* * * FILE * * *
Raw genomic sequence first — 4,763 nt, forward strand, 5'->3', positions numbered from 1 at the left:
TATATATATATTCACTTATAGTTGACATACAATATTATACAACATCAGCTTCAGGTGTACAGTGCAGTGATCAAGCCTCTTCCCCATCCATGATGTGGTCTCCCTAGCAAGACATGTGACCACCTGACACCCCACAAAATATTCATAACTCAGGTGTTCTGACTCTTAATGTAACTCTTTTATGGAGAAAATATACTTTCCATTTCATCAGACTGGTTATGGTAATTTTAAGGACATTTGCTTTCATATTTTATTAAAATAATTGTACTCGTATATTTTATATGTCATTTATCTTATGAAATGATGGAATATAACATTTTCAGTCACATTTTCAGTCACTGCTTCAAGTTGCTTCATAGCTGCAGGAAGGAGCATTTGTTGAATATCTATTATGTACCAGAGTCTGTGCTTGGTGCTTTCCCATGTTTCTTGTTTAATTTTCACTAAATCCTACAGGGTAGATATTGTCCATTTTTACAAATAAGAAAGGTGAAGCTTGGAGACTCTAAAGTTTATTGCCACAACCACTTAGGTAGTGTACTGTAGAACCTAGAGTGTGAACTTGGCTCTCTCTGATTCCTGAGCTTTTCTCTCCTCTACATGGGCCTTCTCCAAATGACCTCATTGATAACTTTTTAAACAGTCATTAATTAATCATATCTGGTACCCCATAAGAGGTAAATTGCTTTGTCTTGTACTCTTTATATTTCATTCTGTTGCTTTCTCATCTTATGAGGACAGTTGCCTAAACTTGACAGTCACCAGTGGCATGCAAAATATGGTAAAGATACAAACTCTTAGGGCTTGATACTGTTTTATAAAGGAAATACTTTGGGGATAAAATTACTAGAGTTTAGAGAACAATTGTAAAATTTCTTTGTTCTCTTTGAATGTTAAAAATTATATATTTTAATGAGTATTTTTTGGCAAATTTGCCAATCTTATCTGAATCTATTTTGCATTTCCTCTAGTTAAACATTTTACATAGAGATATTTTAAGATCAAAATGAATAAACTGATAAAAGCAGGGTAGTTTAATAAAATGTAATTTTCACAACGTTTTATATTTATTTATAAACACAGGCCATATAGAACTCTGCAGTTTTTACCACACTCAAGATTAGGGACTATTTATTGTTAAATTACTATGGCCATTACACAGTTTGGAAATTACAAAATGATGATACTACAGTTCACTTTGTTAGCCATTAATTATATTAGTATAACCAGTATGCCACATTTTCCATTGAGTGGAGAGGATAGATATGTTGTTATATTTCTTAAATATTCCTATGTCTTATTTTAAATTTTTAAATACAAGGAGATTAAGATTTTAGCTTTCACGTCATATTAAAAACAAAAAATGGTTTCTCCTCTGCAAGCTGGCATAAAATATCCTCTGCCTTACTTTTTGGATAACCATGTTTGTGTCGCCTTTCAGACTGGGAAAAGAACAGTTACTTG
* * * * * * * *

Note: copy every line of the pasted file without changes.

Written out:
Raw genomic sequence first — 4,763 nt, forward strand, 5'->3', positions numbered from 1 at the left:
TATATATATATTCACTTATAGTTGACATACAATATTATACAACATCAGCTTCAGGTGTACAGTGCAGTGATCAAGCCTCTTCCCCATCCATGATGTGGTCTCCCTAGCAAGACATGTGACCACCTGACACCCCACAAAATATTCATAACTCAGGTGTTCTGACTCTTAATGTAACTCTTTTATGGAGAAAATATACTTTCCATTTCATCAGACTGGTTATGGTAATTTTAAGGACATTTGCTTTCATATTTTATTAAAATAATTGTACTCGTATATTTTATATGTCATTTATCTTATGAAATGATGGAATATAACATTTTCAGTCACATTTTCAGTCACTGCTTCAAGTTGCTTCATAGCTGCAGGAAGGAGCATTTGTTGAATATCTATTATGTACCAGAGTCTGTGCTTGGTGCTTTCCCATGTTTCTTGTTTAATTTTCACTAAATCCTACAGGGTAGATATTGTCCATTTTTACAAATAAGAAAGGTGAAGCTTGGAGACTCTAAAGTTTATTGCCACAACCACTTAGGTAGTGTACTGTAGAACCTAGAGTGTGAACTTGGCTCTCTCTGATTCCTGAGCTTTTCTCTCCTCTACATGGGCCTTCTCCAAATGACCTCATTGATAACTTTTTAAACAGTCATTAATTAATCATATCTGGTACCCCATAAGAGGTAAATTGCTTTGTCTTGTACTCTTTATATTTCATTCTGTTGCTTTCTCATCTTATGAGGACAGTTGCCTAAACTTGACAGTCACCAGTGGCATGCAAAATATGGTAAAGATACAAACTCTTAGGGCTTGATACTGTTTTATAAAGGAAATACTTTGGGGATAAAATTACTAGAGTTTAGAGAACAATTGTAAAATTTCTTTGTTCTCTTTGAATGTTAAAAATTATATATTTTAATGAGTATTTTTTGGCAAATTTGCCAATCTTATCTGAATCTATTTTGCATTTCCTCTAGTTAAACATTTTACATAGAGATATTTTAAGATCAAAATGAATAAACTGATAAAAGCAGGGTAGTTTAATAAAATGTAATTTTCACAACGTTTTATATTTATTTATAAACACAGGCCATATAGAACTCTGCAGTTTTTACCACACTCAAGATTAGGGACTATTTATTGTTAAATTACTATGGCCATTACACAGTTTGGAAATTACAAAATGATGATACTACAGTTCACTTTGTTAGCCATTAATTATATTAGTATAACCAGTATGCCACATTTTCCATTGAGTGGAGAGGATAGATATGTTGTTATATTTCTTAAATATTCCTATGTCTTATTTTAAATTTTTAAATACAAGGAGATTAAGATTTTAGCTTTCACGTCATATTAAAAACAAAAAATGGTTTCTCCTCTGCAAGCTGGCATAAAATATCCTCTGCCTTACTTTTTGGATAACCATGTTTGTGTCGCCTTTCAGACTGGGAAAAGAACAGTTACTTG